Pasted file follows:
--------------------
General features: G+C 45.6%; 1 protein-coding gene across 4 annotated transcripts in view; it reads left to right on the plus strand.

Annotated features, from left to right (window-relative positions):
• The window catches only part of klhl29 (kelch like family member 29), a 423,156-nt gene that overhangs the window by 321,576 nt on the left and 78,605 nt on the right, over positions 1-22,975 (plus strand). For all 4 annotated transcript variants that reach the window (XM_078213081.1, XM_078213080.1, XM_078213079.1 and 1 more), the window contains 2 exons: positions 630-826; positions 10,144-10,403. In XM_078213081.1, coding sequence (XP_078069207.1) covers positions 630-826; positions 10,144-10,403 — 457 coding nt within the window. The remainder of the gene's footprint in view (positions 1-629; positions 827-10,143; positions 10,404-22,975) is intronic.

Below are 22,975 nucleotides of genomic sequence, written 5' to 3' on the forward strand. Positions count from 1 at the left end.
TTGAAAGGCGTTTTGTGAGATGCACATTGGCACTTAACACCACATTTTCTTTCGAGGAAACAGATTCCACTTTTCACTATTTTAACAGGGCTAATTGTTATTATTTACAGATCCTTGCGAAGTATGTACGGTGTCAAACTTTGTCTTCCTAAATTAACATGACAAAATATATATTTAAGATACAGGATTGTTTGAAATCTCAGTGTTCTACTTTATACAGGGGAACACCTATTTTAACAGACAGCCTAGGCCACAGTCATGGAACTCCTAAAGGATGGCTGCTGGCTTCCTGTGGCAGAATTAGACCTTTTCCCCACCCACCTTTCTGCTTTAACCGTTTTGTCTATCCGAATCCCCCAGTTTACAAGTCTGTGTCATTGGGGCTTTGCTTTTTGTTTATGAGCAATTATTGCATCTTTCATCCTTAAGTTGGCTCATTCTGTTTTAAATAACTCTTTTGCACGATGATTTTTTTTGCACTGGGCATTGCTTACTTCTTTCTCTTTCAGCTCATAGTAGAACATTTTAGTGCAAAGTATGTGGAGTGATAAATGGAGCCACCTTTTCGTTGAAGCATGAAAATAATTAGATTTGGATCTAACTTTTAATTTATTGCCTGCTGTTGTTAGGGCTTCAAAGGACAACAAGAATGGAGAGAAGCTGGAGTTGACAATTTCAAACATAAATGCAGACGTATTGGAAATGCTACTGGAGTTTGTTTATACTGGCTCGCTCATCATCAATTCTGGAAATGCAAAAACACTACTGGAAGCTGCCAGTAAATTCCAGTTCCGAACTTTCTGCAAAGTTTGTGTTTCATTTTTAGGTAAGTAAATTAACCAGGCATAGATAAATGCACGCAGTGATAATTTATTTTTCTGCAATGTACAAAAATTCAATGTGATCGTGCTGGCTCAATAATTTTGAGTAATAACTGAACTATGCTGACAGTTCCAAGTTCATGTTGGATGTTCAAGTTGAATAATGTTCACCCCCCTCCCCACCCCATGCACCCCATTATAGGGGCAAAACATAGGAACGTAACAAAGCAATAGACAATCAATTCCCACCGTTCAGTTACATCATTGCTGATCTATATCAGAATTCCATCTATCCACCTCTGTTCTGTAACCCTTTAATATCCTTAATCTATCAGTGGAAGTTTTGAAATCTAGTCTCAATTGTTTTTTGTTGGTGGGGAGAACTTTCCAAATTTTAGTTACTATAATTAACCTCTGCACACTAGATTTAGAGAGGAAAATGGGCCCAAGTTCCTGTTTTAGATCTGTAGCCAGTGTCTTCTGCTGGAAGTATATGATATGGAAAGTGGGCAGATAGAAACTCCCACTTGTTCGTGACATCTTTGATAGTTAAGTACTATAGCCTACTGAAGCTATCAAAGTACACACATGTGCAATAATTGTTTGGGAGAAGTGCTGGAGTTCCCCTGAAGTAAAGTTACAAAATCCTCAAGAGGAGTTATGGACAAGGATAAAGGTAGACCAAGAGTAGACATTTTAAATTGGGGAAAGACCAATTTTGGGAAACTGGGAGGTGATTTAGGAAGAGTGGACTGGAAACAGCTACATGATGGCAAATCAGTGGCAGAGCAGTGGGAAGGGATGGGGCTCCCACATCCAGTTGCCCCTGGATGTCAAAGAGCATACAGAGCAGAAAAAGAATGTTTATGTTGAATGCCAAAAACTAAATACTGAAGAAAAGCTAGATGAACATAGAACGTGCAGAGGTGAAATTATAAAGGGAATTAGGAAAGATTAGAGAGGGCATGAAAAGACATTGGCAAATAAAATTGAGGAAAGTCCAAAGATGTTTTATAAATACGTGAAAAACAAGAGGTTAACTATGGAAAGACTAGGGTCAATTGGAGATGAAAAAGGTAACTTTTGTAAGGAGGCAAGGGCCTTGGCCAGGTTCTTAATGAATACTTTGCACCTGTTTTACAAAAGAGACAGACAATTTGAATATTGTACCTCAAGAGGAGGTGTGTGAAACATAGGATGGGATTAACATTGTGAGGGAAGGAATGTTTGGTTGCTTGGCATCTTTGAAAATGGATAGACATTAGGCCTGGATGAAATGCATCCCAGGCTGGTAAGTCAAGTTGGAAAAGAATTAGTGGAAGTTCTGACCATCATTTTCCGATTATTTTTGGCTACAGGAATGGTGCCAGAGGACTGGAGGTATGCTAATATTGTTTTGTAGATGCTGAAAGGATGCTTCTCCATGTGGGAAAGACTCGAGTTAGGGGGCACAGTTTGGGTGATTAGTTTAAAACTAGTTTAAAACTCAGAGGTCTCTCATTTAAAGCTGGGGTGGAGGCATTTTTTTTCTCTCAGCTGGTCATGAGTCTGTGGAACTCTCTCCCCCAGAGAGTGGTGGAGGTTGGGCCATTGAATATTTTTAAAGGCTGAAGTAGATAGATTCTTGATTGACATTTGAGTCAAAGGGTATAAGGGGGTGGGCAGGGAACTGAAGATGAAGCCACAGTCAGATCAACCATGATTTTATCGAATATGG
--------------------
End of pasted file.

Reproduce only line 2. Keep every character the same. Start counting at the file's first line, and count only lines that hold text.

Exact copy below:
Annotated features, from left to right (window-relative positions):